Tuesday, 6 October 2009

Sprites, animations, and 3D textures

During the 80s real 3D was just a chimera. Apart some pioneer, embryonic vectorial engine, computer graphics was achieved by using small bitmap images, stored in contiguous memory locations: the sprites.

Borrowing from traditional techniques, sprites were animated by drawing the animations in separate images (a classic example) and displaying them in sequence, creating the feeling of dynamism.

Before the transition from 16 to 32 bits systems, many hardware engineers introduced several solutions for smoothly rendering lots of sprites on screen (eg.: DMA, dedicate co-processors, and so on), but they were soon forgotten as full 3D engines appeared and stole the scene.

So, why should anyone bother getting the sprites back from the past? Well, they could be useful even today, because there are aspects of computer graphics which work better pre-rendered: explosions, flames, debris, smoke and all that stuff it's too expensive to compute real-time.

An higher dimension
As I wrote, sprites animations used to be stored in different memory locations, and the pointer to the current frame was given to the scanline renderer. We could do the same now, creating several bitmaps and rendering them on screen. But this idea has a couple of drawbacks: we need to create many different texture objects for the same "thing" and, in order to obtain a smooth transition, we must load plenty of slightly different images.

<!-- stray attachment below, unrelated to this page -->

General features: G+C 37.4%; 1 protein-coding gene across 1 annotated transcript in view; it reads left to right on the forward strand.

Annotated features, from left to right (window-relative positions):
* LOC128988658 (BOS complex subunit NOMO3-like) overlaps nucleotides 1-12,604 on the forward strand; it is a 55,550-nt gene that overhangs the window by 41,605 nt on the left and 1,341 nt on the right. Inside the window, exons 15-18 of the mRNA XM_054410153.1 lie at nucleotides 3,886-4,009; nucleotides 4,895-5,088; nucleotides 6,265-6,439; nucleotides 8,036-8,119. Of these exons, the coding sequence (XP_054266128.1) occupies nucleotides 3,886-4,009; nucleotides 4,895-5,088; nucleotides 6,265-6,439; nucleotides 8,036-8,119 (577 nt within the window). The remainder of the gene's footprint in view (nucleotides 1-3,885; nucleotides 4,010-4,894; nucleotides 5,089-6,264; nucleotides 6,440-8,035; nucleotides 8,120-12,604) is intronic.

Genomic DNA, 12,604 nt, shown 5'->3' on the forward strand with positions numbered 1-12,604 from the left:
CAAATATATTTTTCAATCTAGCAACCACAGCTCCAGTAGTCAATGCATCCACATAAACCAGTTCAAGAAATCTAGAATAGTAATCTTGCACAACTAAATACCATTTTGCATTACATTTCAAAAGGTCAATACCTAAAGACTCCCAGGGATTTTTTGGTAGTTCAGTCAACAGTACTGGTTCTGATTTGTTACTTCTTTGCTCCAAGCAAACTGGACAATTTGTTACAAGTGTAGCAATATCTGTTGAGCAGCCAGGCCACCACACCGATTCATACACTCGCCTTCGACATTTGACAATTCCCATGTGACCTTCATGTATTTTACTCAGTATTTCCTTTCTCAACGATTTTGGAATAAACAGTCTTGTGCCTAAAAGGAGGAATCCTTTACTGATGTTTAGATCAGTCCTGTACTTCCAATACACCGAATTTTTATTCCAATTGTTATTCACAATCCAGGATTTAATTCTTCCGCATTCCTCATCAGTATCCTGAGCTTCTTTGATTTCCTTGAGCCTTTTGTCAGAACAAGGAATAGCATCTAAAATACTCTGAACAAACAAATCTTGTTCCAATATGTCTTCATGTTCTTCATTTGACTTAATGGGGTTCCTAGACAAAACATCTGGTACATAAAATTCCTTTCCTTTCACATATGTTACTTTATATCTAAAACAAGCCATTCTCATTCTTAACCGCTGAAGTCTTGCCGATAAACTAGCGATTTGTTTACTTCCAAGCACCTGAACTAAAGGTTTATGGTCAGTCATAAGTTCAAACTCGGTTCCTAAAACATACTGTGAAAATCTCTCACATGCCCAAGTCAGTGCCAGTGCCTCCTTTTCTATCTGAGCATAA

Another idea could be to load a huge texture featuring all frames on it, and display the current one playing with offsets: this fixes the first issue, but not the second one.

A nice way to achieve both is to use a 3D texture. A 3D texture is, basically, a stack of normal 2D textures. The number of "stacks" is called "depth", and it's a parameter we must give during initialization. Pay attention here: as normal textures, even depth must be a power of 2.

Why do 3D texture give us no drawbacks? First, they aggregate lot of textures in one single texture object. Second, when you make request for an intermediate stack, you can be given the interpolated texture. This is transparent by turning on linear filtering, and does not impact on performances.

A nice explanation of this technique can be found here. The following step is billboarding, that is keeping the sprites frontal to the viewer. There's a cool NeHe tutorial about it. If you want to play with sprites but don't have time/skill for producing your own explosions, check this out.

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